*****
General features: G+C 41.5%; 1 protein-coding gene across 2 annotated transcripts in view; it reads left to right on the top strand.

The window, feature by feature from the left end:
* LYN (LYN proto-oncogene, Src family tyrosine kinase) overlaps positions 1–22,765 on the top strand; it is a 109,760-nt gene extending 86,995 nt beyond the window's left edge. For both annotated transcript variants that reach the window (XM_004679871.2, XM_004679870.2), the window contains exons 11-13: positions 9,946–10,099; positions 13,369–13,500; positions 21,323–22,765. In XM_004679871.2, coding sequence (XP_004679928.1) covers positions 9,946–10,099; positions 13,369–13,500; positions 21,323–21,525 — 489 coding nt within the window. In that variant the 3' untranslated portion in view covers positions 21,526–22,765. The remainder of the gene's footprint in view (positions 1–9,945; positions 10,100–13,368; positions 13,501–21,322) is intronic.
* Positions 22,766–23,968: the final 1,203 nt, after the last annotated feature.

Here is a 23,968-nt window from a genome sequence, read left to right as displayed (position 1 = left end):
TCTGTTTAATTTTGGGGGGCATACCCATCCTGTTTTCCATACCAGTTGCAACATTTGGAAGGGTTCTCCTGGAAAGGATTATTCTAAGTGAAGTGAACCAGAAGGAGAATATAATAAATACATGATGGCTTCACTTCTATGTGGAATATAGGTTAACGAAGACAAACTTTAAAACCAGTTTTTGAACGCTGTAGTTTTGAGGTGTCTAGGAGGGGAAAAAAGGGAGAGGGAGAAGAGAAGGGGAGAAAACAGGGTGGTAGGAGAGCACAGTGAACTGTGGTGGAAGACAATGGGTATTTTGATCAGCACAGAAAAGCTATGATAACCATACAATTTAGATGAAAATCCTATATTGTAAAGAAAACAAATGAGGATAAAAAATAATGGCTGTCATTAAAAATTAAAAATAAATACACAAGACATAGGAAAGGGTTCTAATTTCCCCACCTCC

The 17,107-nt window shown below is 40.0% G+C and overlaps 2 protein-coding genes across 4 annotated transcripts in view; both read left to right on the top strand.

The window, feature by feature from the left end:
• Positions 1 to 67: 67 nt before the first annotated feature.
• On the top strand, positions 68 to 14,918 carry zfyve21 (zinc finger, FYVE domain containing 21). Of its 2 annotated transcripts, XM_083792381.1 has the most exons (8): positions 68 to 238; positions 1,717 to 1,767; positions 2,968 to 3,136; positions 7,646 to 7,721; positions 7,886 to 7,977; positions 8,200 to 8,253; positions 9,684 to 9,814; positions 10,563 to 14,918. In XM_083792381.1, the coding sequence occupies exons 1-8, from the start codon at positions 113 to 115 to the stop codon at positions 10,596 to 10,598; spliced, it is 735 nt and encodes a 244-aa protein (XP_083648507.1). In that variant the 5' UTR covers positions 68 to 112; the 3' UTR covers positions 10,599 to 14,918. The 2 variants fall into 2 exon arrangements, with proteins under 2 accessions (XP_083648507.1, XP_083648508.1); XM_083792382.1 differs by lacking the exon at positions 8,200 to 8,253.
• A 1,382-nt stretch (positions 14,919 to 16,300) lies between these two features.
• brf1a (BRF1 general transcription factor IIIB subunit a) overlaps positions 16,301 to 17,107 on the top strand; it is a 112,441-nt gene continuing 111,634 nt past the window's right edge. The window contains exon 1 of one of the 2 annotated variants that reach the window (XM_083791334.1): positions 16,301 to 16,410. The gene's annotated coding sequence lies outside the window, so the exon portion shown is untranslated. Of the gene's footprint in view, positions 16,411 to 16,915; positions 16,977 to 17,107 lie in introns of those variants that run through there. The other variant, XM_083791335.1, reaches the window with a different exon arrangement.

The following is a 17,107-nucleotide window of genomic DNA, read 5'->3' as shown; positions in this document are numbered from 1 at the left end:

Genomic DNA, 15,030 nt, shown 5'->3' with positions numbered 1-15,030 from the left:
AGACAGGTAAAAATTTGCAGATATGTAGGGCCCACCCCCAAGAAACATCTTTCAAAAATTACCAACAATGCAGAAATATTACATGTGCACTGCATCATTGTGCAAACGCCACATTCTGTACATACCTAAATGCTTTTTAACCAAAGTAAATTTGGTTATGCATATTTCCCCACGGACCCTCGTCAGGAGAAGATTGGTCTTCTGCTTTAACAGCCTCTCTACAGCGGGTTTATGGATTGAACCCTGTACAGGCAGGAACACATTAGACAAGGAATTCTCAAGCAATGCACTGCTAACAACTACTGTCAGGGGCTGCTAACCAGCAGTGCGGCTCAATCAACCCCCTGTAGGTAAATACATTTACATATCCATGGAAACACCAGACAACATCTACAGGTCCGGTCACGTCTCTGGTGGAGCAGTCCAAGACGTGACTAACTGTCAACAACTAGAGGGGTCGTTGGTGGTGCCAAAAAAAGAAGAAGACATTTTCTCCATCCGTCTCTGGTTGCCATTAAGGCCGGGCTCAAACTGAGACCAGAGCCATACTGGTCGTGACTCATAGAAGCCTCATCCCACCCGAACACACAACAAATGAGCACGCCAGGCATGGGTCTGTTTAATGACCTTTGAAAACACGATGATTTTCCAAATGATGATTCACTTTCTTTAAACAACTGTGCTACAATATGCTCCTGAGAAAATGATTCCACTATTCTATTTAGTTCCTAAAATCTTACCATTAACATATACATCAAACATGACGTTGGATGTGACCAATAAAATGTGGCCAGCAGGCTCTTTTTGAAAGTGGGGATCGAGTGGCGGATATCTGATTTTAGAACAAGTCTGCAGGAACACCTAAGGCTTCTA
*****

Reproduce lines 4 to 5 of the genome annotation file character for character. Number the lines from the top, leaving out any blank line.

* Positions 22,766–23,968: the final 1,203 nt, after the last annotated feature.

Here is a 23,968-nt window from a genome sequence, read left to right as displayed (position 1 = left end):